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Adaptive Learning in Practice

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  • Chryssi Giannitsarou
  • Eva Carceles-Poveda

Abstract

While there is an extensive literature on identifying the asymptotic properties of adaptive learning algorithms, little is explicitly mentioned on how to actually implement these algorithms on the computer to analyze the quantitative effects of learning in dynamic macroeconomic models. The aim of this paper is twofold. First, we provide a detailed practical description of how to numerically implement least squares learning in the context of a reduced form forward looking model with an endogenous lag. Second, while we give a brief overview of the asymptotic properties of least squares learning for the reduced form at hand, the analysis focuses on illustrating the importance of the initial conditions of the learning algorithm for the study of medium and short run dynamics. In particular, we propose and discuss two ways of initializing the algorithm, one that is based on randomly generated data and a second that is ad-hoc. Using several variations of the basic real business cycle model, we then compare the behavior of the variables of interest for a variety of initializations. Our results indicate that, for short time horizons of up to 300 periods (corresponding to 75 years of quarterly data), the evolution of aggregate variables depends crucially on the initial conditions of the algorithm, and the learning dynamics might deviate significantly from the corresponding rational expectations case depending on the initialization.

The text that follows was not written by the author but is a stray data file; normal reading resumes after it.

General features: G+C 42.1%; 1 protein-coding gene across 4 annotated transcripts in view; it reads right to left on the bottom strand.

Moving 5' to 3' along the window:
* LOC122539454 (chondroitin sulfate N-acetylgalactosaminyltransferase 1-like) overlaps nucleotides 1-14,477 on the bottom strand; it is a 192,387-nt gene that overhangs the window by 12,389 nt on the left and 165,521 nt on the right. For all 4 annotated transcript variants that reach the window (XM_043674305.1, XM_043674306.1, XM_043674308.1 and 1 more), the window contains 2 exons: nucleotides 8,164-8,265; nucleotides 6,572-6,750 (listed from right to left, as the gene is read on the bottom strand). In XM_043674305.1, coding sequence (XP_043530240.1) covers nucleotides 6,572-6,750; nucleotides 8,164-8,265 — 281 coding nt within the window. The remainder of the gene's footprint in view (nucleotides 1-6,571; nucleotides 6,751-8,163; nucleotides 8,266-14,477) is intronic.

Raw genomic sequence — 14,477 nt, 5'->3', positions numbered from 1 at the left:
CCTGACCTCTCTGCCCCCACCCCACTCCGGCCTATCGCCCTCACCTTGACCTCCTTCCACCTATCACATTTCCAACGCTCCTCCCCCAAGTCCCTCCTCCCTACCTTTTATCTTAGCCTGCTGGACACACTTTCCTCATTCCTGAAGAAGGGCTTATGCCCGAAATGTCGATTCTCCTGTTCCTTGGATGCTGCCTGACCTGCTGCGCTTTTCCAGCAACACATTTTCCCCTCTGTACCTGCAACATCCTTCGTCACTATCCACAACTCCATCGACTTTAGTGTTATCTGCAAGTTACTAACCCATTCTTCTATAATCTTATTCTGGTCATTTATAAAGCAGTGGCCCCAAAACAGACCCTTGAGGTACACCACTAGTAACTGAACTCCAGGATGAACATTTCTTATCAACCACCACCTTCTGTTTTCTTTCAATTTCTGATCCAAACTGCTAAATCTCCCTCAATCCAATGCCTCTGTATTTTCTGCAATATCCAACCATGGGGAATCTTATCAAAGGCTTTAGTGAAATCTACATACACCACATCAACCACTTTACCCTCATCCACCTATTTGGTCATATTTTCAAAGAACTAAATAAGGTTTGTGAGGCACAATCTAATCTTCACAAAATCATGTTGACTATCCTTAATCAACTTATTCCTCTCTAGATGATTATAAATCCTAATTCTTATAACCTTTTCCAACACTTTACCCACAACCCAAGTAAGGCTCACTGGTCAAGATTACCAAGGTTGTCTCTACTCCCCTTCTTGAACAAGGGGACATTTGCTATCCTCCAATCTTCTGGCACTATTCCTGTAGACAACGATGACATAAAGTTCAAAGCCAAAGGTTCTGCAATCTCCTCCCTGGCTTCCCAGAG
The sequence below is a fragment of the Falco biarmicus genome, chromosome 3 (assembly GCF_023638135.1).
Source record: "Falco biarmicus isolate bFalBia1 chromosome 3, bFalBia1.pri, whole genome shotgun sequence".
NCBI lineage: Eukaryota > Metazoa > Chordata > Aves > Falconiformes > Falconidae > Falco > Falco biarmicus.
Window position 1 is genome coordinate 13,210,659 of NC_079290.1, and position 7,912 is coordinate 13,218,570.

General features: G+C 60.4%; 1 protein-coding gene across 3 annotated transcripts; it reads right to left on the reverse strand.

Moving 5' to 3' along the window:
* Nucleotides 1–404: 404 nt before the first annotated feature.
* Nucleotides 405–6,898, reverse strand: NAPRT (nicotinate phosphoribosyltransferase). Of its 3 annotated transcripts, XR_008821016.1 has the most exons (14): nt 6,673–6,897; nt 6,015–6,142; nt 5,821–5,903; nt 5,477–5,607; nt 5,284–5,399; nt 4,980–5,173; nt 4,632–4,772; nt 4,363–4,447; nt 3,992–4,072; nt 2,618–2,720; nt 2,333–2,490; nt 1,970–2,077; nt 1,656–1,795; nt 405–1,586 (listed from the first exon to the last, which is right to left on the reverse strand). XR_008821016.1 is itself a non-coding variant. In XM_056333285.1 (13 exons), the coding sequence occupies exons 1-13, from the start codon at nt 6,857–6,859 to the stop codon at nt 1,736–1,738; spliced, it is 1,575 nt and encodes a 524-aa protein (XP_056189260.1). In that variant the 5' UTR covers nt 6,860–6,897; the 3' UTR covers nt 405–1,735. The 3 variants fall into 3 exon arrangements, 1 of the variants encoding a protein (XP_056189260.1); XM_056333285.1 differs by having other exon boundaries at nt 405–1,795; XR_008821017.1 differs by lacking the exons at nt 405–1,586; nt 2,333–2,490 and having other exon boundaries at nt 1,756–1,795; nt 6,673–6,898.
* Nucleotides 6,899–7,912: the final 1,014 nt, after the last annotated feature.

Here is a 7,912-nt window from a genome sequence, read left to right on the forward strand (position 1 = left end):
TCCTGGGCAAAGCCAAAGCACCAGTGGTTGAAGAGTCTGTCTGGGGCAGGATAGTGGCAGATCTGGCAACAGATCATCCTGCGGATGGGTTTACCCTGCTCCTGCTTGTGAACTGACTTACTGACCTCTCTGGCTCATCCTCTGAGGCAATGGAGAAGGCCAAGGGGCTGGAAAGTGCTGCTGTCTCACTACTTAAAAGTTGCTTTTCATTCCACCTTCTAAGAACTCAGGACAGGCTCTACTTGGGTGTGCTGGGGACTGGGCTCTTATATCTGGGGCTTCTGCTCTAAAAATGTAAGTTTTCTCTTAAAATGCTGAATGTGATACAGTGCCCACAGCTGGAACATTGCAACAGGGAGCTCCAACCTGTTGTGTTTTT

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Bibliographic Info

Paper provided by Society for Computational Economics in its series Computing in Economics and Finance 2004 with number 271.

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Date of creation: 11 Aug 2004
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Handle: RePEc:sce:scecf4:271

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Keywords: Adaptive learning; least squares estimation; computational methods; short-run dynamics;

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References

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  1. Giannitsarou, Chryssi, 2006. "Supply-side reforms and learning dynamics," Journal of Monetary Economics, Elsevier, vol. 53(2), pages 291-309, March.
  2. Bullard, James & Cho, In-Koo, 2003. "Escapist policy rules," CFS Working Paper Series 2003/38, Center for Financial Studies (CFS).
  3. Campbell, John, 1994. "Inspecting the Mechanism: An Analytical Approach to the Stochastic Growth Model," Scholarly Articles 3196342, Harvard University Department of Economics.
  4. Cho, In-Koo & Williams, Noah & Sargent, Thomas J, 2002. "Escaping Nash Inflation," Review of Economic Studies, Wiley Blackwell, vol. 69(1), pages 1-40, January.
  5. Bennett T. McCallum, 1981. "On Non-Uniqueness in Rational Expectations Models: An Attempt at Perspective," NBER Working Papers 0684, National Bureau of Economic Research, Inc.